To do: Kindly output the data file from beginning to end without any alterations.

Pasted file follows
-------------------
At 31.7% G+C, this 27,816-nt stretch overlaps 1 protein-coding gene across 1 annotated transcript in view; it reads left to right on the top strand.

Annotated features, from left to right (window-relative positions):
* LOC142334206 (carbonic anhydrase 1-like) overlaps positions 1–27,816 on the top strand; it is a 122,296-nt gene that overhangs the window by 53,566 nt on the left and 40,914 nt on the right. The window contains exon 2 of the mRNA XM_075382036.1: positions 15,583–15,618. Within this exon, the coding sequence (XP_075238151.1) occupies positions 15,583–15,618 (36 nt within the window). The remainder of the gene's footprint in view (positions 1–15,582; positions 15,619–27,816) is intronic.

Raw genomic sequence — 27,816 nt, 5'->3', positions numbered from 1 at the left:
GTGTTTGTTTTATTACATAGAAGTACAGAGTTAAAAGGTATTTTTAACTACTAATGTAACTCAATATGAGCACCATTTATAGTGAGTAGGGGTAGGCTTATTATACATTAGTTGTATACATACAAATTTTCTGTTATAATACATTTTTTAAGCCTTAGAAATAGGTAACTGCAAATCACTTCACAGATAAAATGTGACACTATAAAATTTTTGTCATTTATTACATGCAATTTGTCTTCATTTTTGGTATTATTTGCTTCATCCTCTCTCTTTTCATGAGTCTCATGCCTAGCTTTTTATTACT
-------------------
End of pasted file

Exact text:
At 31.7% G+C, this 27,816-nt stretch overlaps 1 protein-coding gene across 1 annotated transcript in view; it reads left to right on the top strand.

Annotated features, from left to right (window-relative positions):
* LOC142334206 (carbonic anhydrase 1-like) overlaps positions 1–27,816 on the top strand; it is a 122,296-nt gene that overhangs the window by 53,566 nt on the left and 40,914 nt on the right. The window contains exon 2 of the mRNA XM_075382036.1: positions 15,583–15,618. Within this exon, the coding sequence (XP_075238151.1) occupies positions 15,583–15,618 (36 nt within the window). The remainder of the gene's footprint in view (positions 1–15,582; positions 15,619–27,816) is intronic.

Raw genomic sequence — 27,816 nt, 5'->3', positions numbered from 1 at the left:
GTGTTTGTTTTATTACATAGAAGTACAGAGTTAAAAGGTATTTTTAACTACTAATGTAACTCAATATGAGCACCATTTATAGTGAGTAGGGGTAGGCTTATTATACATTAGTTGTATACATACAAATTTTCTGTTATAATACATTTTTTAAGCCTTAGAAATAGGTAACTGCAAATCACTTCACAGATAAAATGTGACACTATAAAATTTTTGTCATTTATTACATGCAATTTGTCTTCATTTTTGGTATTATTTGCTTCATCCTCTCTCTTTTCATGAGTCTCATGCCTAGCTTTTTATTACT